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Sewage Sludge Fertilizer Upsetting Neighbors

LEBANON TOWNSHIP – People living in a community north of Honesdale say something smells funny in their neighborhood.  They say an area farmer is using sewage sl...

LEBANON TOWNSHIP – People living in a community north of Honesdale say something smells funny in their neighborhood.  They say an area farmer is using sewage sludge to fertilize about 100 acres of land and they’re worried that mixture may be hurting the environment.

The mixture neighbors are referring to in Lebanon Township is biosolid fertilizer.  A farmer in Wayne County is using the treated human waste to help his hay crops.

The Department of Environmental Protection says this is allowed in Pennsylvania, but some neighbors still have some serious concerns.

Take a walk through Dan Fuchs’ back yard north of Honesdale and it doesn’t take long to sense a certain stench in the air, different than the farm smells he’s used to.

"Well, it smells like sewage, if there was such a thing as smell-o-vision I think it would knock your viewers off their chairs," said Fuchs.

Fuchs says the smell is coming from this field where his neighbor is spreading what he calls sludge.

It’s actually biosolids – a mix of treated human waste and additives according to the Department of Environmental Protection.

Jim Check lives just down the road here in Lebanon Township and cares for this nearby property as well.  Check says they found not once but twice a large fish kill here and waste products in the fertilizer.

“It's sold to us in topsoil, and we're finding applicators in it, and also septic debris in it.   It just doesn't seem right to me," said Check, who is president of the Wilderness Lake Association.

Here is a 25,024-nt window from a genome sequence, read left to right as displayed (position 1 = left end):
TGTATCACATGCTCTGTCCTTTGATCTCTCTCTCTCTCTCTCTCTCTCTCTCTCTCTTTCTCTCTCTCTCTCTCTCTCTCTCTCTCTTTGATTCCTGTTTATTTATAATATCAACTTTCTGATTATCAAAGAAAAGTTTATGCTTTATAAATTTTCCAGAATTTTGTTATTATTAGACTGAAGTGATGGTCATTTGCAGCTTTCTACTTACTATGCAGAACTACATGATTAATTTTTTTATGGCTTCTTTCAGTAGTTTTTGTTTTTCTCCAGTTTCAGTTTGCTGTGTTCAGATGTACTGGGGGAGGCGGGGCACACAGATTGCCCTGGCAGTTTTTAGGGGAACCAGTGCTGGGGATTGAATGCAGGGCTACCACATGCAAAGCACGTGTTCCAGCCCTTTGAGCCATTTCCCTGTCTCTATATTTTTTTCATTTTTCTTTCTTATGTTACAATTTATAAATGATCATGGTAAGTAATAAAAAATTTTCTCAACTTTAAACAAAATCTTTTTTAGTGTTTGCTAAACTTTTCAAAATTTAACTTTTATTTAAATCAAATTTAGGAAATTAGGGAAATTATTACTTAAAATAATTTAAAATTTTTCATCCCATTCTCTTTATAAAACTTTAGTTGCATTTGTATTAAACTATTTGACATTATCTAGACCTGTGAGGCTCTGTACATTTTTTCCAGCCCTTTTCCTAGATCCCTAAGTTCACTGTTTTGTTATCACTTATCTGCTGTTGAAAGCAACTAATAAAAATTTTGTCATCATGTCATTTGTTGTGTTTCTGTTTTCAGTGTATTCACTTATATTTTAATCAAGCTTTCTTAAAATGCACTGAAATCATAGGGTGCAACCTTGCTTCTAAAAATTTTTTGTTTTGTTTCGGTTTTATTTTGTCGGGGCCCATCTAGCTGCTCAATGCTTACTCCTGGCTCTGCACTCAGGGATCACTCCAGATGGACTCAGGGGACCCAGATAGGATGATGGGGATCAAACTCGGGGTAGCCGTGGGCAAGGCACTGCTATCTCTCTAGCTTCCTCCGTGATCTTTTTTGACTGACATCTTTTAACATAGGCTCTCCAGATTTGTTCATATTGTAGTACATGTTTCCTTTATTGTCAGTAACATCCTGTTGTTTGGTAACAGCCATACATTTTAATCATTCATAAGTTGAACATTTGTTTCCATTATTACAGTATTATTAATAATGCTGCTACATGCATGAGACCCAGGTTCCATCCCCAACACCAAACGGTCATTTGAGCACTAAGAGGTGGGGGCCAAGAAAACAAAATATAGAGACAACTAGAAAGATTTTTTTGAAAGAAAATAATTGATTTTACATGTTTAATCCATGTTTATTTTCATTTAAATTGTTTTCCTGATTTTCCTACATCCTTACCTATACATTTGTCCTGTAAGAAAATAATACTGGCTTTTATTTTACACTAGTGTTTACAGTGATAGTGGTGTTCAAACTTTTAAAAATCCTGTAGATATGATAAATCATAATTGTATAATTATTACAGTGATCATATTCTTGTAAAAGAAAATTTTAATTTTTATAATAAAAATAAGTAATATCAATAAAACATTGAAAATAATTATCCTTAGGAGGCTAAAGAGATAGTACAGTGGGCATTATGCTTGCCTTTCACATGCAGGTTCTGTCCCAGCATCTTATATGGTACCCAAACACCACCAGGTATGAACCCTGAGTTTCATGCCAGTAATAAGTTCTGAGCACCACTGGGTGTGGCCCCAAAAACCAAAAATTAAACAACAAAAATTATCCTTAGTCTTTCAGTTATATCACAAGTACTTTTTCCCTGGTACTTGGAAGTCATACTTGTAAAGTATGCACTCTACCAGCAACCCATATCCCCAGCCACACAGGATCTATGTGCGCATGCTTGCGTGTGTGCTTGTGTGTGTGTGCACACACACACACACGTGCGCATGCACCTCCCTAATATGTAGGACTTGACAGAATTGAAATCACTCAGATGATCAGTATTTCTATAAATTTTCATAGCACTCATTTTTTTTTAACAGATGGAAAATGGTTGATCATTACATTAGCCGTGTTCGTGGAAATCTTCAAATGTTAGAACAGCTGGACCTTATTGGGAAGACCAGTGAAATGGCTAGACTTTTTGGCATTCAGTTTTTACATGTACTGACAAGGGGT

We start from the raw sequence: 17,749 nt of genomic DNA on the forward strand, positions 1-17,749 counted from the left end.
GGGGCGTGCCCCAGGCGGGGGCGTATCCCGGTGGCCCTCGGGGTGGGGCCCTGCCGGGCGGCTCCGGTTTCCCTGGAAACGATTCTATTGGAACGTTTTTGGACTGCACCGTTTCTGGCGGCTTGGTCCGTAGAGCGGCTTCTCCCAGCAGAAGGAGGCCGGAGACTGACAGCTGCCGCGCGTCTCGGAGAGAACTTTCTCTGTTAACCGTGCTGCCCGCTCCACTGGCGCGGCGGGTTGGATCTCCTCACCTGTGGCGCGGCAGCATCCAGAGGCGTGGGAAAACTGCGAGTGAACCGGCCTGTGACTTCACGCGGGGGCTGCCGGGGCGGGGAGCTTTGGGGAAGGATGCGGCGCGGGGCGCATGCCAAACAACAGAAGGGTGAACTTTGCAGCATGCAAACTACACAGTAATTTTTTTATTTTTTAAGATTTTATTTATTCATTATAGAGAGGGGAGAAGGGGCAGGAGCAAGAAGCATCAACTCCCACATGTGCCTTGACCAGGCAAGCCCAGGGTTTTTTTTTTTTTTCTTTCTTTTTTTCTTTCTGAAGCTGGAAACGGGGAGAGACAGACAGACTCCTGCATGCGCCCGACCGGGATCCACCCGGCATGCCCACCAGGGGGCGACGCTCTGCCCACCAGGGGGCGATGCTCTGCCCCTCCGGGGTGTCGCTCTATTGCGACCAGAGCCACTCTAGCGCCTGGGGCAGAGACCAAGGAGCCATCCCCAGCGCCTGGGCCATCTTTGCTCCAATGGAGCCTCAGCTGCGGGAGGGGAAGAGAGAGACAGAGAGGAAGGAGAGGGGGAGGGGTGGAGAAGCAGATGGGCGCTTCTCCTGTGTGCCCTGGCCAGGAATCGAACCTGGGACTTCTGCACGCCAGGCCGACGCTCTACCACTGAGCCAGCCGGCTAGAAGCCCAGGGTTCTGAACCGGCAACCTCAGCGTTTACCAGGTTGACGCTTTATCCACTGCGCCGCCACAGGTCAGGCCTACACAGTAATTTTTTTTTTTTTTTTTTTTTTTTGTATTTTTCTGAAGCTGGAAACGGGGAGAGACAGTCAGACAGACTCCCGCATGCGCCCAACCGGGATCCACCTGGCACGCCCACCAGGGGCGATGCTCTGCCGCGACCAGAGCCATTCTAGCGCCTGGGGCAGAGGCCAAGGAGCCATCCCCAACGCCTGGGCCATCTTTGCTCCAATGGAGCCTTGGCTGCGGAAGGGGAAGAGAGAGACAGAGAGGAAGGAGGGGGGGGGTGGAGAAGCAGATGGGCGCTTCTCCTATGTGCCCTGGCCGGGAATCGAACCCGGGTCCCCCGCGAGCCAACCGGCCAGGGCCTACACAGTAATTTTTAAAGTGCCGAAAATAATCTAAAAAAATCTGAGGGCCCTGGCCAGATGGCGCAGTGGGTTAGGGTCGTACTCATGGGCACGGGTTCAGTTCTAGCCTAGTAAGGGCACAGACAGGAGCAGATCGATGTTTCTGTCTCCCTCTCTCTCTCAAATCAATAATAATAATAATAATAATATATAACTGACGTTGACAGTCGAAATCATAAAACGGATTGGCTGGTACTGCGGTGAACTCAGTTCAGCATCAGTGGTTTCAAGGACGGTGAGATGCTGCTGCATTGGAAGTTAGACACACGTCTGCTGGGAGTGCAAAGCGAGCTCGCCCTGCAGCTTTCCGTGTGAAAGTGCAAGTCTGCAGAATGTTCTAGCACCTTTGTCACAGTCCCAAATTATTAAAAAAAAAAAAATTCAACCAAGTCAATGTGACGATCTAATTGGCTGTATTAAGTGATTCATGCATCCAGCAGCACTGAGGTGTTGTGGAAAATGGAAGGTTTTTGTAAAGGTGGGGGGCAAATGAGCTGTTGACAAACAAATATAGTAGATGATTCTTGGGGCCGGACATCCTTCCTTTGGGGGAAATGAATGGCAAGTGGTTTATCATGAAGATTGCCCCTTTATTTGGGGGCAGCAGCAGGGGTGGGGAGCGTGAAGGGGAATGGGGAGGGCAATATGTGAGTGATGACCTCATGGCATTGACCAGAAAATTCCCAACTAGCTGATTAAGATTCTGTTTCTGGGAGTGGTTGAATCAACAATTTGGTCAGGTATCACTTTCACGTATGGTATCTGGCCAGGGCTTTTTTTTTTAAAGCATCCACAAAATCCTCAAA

One property owner says he's been doing everything by the books as he spreads this biosolid fertilizer across his farm in Wayne County.

"We're staying in our designated watershed, and I wait till it's cold to put it on. I even spread it in the rain the other days that the odor wouldn't be bad,” said property owner Bill Pykus.

Pykus owns this farmland and says Enviro-Ventures Inc. has been spreading the biosolids for about ten years because it’s more economical.

The company’s owner says he’s never contaminated a watershed with his products.

"No, we're very, very cautious as to where we land apply, the farms that we will land apply on. I personally, as the owner of the company, go out to each site and inspect it and there's some sites that I won't pass," said Enviro-Ventures Inc. owner Ned Lang.

The DEP has investigated reports of bad smells in the area and found nothing wrong, but says if residents have proof of other problems they should report it.

Again bio olids are an acceptable fertilizer according to the Department of Environmental Protection.  Officials at the DEP say if any well water tests are contaminated in this part of Wayne County that those individuals should give them a call.